The Emergence of A Hybrid Support Model – Fad or Future?

Marc Tatarsky, SVP Marketing, FieldAware, reflects on the findings of a major research project undertaken in partnership with Field Service News and asks whether the trends that study appears to reveal will become a permanent part of the new normal as we look to a post-pandemic world…

 

As we come to the end of a tumultuous 2020, the speed of change in the field service sector continues to evolve at what feels like a speed of light pace. And the change is still happening – more so than many of us would prefer or could have predicted.

 

While there is an overarching optimism in the field service sector, the world is still grappling with getting past recovering from the pandemic and working to move into a full restoration mode.

 

With vaccines on the horizon, the focus is on establishing the new operating normal and paving the way for growth.

 

At FieldAware, we look to stay in tune with customer needs and market trends. As I reflect on our market view through 2018-19, we saw early adopters and visionaries defining the “what” of new best-in-class services and offerings such as IoT and remote assist.

 

As we initially encountered the global pandemic in March, we engaged in a research program with the late Bill Pollock, from Strategies for Growth, to establish a baseline of the impact the crisis would have on these services. As the pandemic’s magnitude continued to evolve, our research immediately shifted focus to measure the crisis’s repercussions and establish a Year Zero/New Normal benchmark.

 

The ripple effects have been more pronounced and long-lasting than anyone initially anticipated.

 

Yet, our research with Field Service News revealed optimism biased towards growth with three quarters (76%) of field service companies focusing  on growth rather than survival.

 

This optimism appears to be bolstered by accelerated investment in digitization and the enablement of the best-in-class services required to deliver essential services in the new operating environment.

 

Best-in-class service and capabilities – the New Normal – how did we get here?

 

As my colleague, Steve Mason, COO at FieldAware, likes to say, “Gradually…Then Suddenly”, referring to a great Hemingway quote from the classic novel, The Sun Also Rises. This sediment perfectly surmises how several critical best-in-class services have rapidly become the “New Normal.”

 

Sure, the pandemic has accelerated our need or faster adoption, but we have been plodding away at the core components of these best-in-class services like remote assist for years. As a workforce, we have been getting comfortable with remote interactions, building a knowledge library of best practices and likely responses, and mobile advancements have helped to shepherd these advanced technologies into our everyday lives and activities.

 

What the pandemic did was to mandate remote-work commonplace for EVERYONE, not just those that were early adopters/visionaries. And so, it is, suddenly, best-in-class services like remote monitoring/assist and IoT sensing are now the “New Normal.” Not just some nice-to-have if you have time to tap into it, but a staple in today’s field service environment.

 

Is The Hybrid-model Here To Stay?

 

I don’t think this is a fad at all. There is no question that physical intervention as the first line of defense for field service will be a thing of the past even once COVID passes. However, I think the emphasis on hybrid is key to its longevity and success.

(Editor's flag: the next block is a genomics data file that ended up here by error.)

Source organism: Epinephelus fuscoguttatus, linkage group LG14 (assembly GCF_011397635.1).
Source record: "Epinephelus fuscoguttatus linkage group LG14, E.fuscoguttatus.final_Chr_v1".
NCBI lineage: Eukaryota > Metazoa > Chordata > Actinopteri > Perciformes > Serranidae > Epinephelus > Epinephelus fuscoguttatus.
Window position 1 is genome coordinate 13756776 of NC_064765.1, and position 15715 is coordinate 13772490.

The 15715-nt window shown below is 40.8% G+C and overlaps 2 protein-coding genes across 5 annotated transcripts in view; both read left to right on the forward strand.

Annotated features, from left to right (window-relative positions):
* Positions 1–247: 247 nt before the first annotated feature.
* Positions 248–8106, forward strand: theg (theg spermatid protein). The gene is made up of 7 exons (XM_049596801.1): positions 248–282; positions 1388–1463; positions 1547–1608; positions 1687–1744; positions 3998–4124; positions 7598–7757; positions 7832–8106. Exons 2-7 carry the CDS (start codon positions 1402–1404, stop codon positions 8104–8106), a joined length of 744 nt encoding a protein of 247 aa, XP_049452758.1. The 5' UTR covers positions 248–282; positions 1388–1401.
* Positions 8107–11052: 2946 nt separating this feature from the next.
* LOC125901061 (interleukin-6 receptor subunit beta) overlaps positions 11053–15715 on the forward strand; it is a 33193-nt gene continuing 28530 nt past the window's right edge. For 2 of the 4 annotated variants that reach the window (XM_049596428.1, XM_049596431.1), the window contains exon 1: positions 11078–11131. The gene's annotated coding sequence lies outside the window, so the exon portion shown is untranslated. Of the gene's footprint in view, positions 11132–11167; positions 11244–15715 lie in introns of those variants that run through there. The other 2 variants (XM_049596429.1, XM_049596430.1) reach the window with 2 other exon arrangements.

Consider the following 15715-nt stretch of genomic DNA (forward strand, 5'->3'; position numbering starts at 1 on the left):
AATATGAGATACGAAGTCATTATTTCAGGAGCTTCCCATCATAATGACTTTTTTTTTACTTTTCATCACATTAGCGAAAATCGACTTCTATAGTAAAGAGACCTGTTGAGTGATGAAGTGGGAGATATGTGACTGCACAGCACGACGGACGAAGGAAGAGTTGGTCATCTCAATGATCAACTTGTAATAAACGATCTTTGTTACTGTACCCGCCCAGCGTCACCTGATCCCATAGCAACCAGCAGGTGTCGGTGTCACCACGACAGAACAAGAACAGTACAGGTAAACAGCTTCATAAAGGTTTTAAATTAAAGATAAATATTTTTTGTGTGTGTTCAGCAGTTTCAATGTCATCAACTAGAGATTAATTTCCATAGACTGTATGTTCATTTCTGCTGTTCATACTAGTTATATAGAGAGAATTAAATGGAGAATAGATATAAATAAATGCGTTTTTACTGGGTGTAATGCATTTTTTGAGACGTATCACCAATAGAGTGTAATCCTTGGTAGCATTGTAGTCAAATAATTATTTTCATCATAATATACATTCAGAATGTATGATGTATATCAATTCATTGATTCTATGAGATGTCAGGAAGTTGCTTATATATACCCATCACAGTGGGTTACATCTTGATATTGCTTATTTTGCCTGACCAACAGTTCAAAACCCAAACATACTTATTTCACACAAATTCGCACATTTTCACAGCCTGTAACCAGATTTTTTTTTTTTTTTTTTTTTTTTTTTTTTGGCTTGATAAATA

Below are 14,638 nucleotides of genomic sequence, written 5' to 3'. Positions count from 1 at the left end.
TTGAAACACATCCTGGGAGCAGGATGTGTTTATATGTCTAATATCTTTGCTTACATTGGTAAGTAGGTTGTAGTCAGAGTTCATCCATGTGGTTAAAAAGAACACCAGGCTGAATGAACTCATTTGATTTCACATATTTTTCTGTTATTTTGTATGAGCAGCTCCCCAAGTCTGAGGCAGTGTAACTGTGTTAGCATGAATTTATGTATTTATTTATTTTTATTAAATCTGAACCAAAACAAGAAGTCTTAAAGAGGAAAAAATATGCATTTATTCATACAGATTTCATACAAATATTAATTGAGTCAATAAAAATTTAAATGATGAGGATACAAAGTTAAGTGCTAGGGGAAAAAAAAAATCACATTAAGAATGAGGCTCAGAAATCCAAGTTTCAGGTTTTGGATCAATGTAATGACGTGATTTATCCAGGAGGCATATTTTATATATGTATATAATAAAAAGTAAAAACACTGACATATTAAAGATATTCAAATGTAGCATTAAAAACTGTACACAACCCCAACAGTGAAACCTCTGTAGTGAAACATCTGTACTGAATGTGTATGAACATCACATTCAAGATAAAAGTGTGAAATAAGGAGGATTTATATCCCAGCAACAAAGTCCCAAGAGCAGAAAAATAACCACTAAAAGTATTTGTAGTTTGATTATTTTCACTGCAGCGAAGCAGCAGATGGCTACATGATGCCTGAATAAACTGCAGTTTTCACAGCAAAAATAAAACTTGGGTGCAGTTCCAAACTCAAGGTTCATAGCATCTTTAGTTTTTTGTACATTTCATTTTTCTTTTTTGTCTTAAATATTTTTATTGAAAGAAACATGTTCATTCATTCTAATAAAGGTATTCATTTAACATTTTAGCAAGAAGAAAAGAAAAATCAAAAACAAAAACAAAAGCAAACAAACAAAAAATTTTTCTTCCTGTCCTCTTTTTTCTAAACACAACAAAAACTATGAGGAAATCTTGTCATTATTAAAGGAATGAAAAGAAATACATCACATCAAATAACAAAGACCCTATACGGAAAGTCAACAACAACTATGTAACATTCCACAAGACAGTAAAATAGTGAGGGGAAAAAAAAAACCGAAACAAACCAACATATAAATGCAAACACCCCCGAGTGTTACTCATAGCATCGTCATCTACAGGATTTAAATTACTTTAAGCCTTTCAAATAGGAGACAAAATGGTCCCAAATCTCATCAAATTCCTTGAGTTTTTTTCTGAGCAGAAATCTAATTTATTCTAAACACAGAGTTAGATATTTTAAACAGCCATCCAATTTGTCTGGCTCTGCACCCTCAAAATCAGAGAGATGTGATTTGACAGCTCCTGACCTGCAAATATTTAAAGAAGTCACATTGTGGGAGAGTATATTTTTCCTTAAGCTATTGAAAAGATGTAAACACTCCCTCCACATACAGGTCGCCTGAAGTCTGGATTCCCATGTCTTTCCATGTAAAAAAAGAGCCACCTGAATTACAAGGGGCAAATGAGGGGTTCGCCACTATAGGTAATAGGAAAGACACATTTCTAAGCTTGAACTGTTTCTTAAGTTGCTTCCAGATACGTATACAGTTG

Our research indicated that almost half (48%) of respondents stated that they believe their customers will still perceive a greater value in face-to-face service calls, while only 13% believed that their customers would see greater value in remote services alone and just over a third (39%) state that they believe their customers will see equal value in both.

 

These shifting trends led FieldAware down a path towards a new approach to thinking about and package our platform as a field service hub. The hub approach involves expanding and strengthening the depth of our solution’s “core” field service capabilities to create a system-of-record for all field service activities (robust technician enablement, advanced scheduling & optimization, workforce management, etc.).

 

It also requires broader exploiting our open API/architecture to expand back-office connectivity and build embedded capabilities to tap into best-of-breed technologies to easily and affordably provide access to these best-in-class solutions.

 

The service hub is a different approach. It enables service providers to establish new best-in-class service delivery models by building upon the digital field service infrastructure that FieldAware provides.

 

This is achieved by enabling best-of-breed specialist point solutions to be quickly and affordably integrated into the service hub to form an integral part of a new service delivery model workflow. Providing field service providers the ability to quickly ramp-up or expand their service delivery capabilities to meet new market demands.

 

As Kris Oldland wrote in our study summary, “We truly are on the cusp of a new era of field service, our industry has slowly been building the blocks of evolution across the last decade. COVID-19 has simply put us all on the same page.”

 

The infrastructure for connected service has been built. The thinking for advanced services has been considered. Now, as a result of necessity, the digital transformation required has been accelerated.

 

This powerful combination of events and solution evolution paves the way for the success of a hybrid model that delivers value and helps drive additional growth.

 


 

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